KISS KISS, BANG BANG: DVD
Harry Lockhart (Robert Downey jnr) is a petty thief on the run in New York when he inadvertently barges into an audition for a role in a detective movie. His emotions raw and visible from the bad incident with his partner in crime, he impresses the filmmakers. He is flown to Los Angeles for a screen test, where he is told to prepare for the character and introduced to private eye Perry Van Shrike (Val Kilmer). He also bumps into childhood friend, aspiring actress and big fan of Jonny Gossamer (fictitious hard boiled PI) Harmony Faith Lane (Michelle Monaghan), who needs his help. The threesome soon find themselves in the midst of an elaborate murder mystery, involving Harmony's younger, abused sister, a wealthy man and his estranged daughter, and several gangsters and bodyguards.
Review by Andrew L. Urban:
Murder mystery meets the odd couple in this blackly hilarious bravado film that goes further in self referentialism than anything seen before. Harry Lockhart (Robert Downey jnr) narrates the story, ratcheted up a few degrees to make us fully aware that the narrator is speaking directly to the audience. Not any audience, but this audience watching the film.
Black has injected creatively risky devices to achieve a rigorous freshness in what is a turbo-charged version of the hard boiled PI genre, including characters talking to the audience, referring to the scene being played and even stopping the film to go back a step.
From the 60s referenced graphic design of the opening titles [self generating floral lines depicting gunsmoke, for example, stick men figures and fast moving shapes] to the lacerating black humour threaded through dialogue, plot and cinematography, Kiss Kiss Bang Bang dares to make us laugh at the most arbitrary violence one minute and smile with bemused enchantment the next. Sharp dialogue is bleakly hilarious, the characters are notoriously wayward and the murder mystery is a labyrinth that grows more knotted as we try to unravel it. The spirit of Raymond Chandler emanates from the film like smoke from a burning cigarette stuck in the red lips of a femme fatale ... or from the smoking gun in her hand.
Much more sophisticated than Shane Black's Lethal Weapon series of scripts, KKBB has the gritty smarts of L.A. Confidential and its smirking, sour glance at Los Angeles, but it's the character of the larrikin Lockhart that gives the film its ballast of morality - strangely enough. A flawed anti-hero, Harry nevertheless has a firm set of moral principles to guide him, even though his flesh is not always as willing as his spirit.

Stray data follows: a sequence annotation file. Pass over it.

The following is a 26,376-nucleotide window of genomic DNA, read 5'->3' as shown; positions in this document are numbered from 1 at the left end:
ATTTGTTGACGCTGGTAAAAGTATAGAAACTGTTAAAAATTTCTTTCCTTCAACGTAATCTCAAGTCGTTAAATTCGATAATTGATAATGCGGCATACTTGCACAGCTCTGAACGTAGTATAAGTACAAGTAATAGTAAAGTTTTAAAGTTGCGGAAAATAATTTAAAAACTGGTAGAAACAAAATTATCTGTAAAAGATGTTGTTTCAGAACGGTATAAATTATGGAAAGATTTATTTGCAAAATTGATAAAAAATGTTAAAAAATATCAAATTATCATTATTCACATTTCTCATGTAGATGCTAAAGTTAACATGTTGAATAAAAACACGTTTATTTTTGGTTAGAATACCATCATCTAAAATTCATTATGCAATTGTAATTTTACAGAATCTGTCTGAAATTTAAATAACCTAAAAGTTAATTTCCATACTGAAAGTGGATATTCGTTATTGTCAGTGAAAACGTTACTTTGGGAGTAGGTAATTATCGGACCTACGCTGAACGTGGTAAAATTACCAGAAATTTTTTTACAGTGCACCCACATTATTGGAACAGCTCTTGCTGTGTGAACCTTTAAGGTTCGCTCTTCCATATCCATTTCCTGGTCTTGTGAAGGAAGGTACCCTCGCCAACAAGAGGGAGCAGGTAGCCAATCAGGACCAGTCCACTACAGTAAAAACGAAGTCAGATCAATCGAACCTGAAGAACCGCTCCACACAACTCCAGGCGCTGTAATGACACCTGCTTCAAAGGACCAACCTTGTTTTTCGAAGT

Robert Downey's extraordinary creation of this loveable rogue gives the film heart and holds our interest, not merely the plot. His teaming with Val Kilmer's cool and gay private eye provides plenty of odd couple conflict humour, and Michelle Monaghan is terrific as the girl with more than meets the eye. All supports are great, and the action is a combination of ultra realism and deranged fantasy, full of surprises.
But it's the film's overall tone, it's disdain for convention and its bravura style that marks this as a work of compelling cinema with great mass appeal and satisfaction for lovers of hip, off-centre action comedy. Screened at Cannes in 2005, it should have won the Palme d'Or.
Published March 16, 2006
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KISS KISS, BANG BANG: DVD (MA)
CAST: Robert Downey jnr, Val Kilmer, Michelle Monaghan, Joel Michaely, Corbin Bernsen, Dash Mihok, Larry Miller, Rockmond Dunbar, Shannyn Sossamon, Angela Lindvall
PRODUCER: Joel Silver
DIRECTOR: Shane Black
SCRIPT: Shane Black (Brett Halliday novel)
CINEMATOGRAPHER: Michael Barrett
EDITOR: Jim Page
MUSIC: John Ottman
PRODUCTION DESIGN: Aaron Osborne
RUNNING TIME: 102 minutes
AUSTRALIAN DISTRIBUTOR: Roadshow
AUSTRALIAN RELEASE: November 17, 2005
SPECIAL FEATURES: None
DVD DISTRIBUTOR: Warner Home Video
DVD RELEASE: March 15, 2006
RIVERSIDE SNEAK PEEK PREMIERES
A program of premiere screenings of new movies prior to their commercial release
on 4 consecutive Tuesdays in February, following a FREE introductory screening on February 17, 2015 at Riverside Theatre,
Curated & presented by Andrew L. Urban, discussion to
follow with special guests. Briefing notes provided.